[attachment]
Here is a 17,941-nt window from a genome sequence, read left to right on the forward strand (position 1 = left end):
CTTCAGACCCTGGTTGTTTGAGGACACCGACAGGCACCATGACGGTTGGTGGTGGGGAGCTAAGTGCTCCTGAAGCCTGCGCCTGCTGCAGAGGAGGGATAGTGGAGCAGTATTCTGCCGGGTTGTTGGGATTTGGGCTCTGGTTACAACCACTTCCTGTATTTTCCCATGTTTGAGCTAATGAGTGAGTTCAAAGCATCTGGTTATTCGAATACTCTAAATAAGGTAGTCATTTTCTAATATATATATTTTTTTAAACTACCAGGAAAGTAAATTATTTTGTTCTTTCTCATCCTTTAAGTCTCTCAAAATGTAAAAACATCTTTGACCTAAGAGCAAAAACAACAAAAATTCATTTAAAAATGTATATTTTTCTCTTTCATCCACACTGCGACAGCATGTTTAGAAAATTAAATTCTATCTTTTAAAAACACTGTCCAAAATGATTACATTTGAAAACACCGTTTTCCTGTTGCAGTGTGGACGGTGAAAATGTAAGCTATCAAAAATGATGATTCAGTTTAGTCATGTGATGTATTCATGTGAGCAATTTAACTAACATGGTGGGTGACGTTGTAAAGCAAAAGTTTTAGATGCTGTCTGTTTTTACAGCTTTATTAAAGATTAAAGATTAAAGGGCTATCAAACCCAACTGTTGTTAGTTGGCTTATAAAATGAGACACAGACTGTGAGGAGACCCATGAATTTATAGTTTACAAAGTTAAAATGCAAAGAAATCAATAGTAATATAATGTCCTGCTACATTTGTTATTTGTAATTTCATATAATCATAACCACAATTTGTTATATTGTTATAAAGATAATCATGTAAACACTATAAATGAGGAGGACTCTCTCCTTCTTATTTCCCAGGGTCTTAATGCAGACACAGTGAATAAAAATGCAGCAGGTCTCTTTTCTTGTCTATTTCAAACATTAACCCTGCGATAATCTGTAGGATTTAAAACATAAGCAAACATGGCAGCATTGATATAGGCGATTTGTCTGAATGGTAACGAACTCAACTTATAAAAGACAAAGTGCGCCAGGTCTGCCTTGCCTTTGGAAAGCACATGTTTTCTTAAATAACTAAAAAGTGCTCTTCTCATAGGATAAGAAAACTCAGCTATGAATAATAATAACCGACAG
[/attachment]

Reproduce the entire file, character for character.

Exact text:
Here is a 17,941-nt window from a genome sequence, read left to right on the forward strand (position 1 = left end):
CTTCAGACCCTGGTTGTTTGAGGACACCGACAGGCACCATGACGGTTGGTGGTGGGGAGCTAAGTGCTCCTGAAGCCTGCGCCTGCTGCAGAGGAGGGATAGTGGAGCAGTATTCTGCCGGGTTGTTGGGATTTGGGCTCTGGTTACAACCACTTCCTGTATTTTCCCATGTTTGAGCTAATGAGTGAGTTCAAAGCATCTGGTTATTCGAATACTCTAAATAAGGTAGTCATTTTCTAATATATATATTTTTTTAAACTACCAGGAAAGTAAATTATTTTGTTCTTTCTCATCCTTTAAGTCTCTCAAAATGTAAAAACATCTTTGACCTAAGAGCAAAAACAACAAAAATTCATTTAAAAATGTATATTTTTCTCTTTCATCCACACTGCGACAGCATGTTTAGAAAATTAAATTCTATCTTTTAAAAACACTGTCCAAAATGATTACATTTGAAAACACCGTTTTCCTGTTGCAGTGTGGACGGTGAAAATGTAAGCTATCAAAAATGATGATTCAGTTTAGTCATGTGATGTATTCATGTGAGCAATTTAACTAACATGGTGGGTGACGTTGTAAAGCAAAAGTTTTAGATGCTGTCTGTTTTTACAGCTTTATTAAAGATTAAAGATTAAAGGGCTATCAAACCCAACTGTTGTTAGTTGGCTTATAAAATGAGACACAGACTGTGAGGAGACCCATGAATTTATAGTTTACAAAGTTAAAATGCAAAGAAATCAATAGTAATATAATGTCCTGCTACATTTGTTATTTGTAATTTCATATAATCATAACCACAATTTGTTATATTGTTATAAAGATAATCATGTAAACACTATAAATGAGGAGGACTCTCTCCTTCTTATTTCCCAGGGTCTTAATGCAGACACAGTGAATAAAAATGCAGCAGGTCTCTTTTCTTGTCTATTTCAAACATTAACCCTGCGATAATCTGTAGGATTTAAAACATAAGCAAACATGGCAGCATTGATATAGGCGATTTGTCTGAATGGTAACGAACTCAACTTATAAAAGACAAAGTGCGCCAGGTCTGCCTTGCCTTTGGAAAGCACATGTTTTCTTAAATAACTAAAAAGTGCTCTTCTCATAGGATAAGAAAACTCAGCTATGAATAATAATAACCGACAG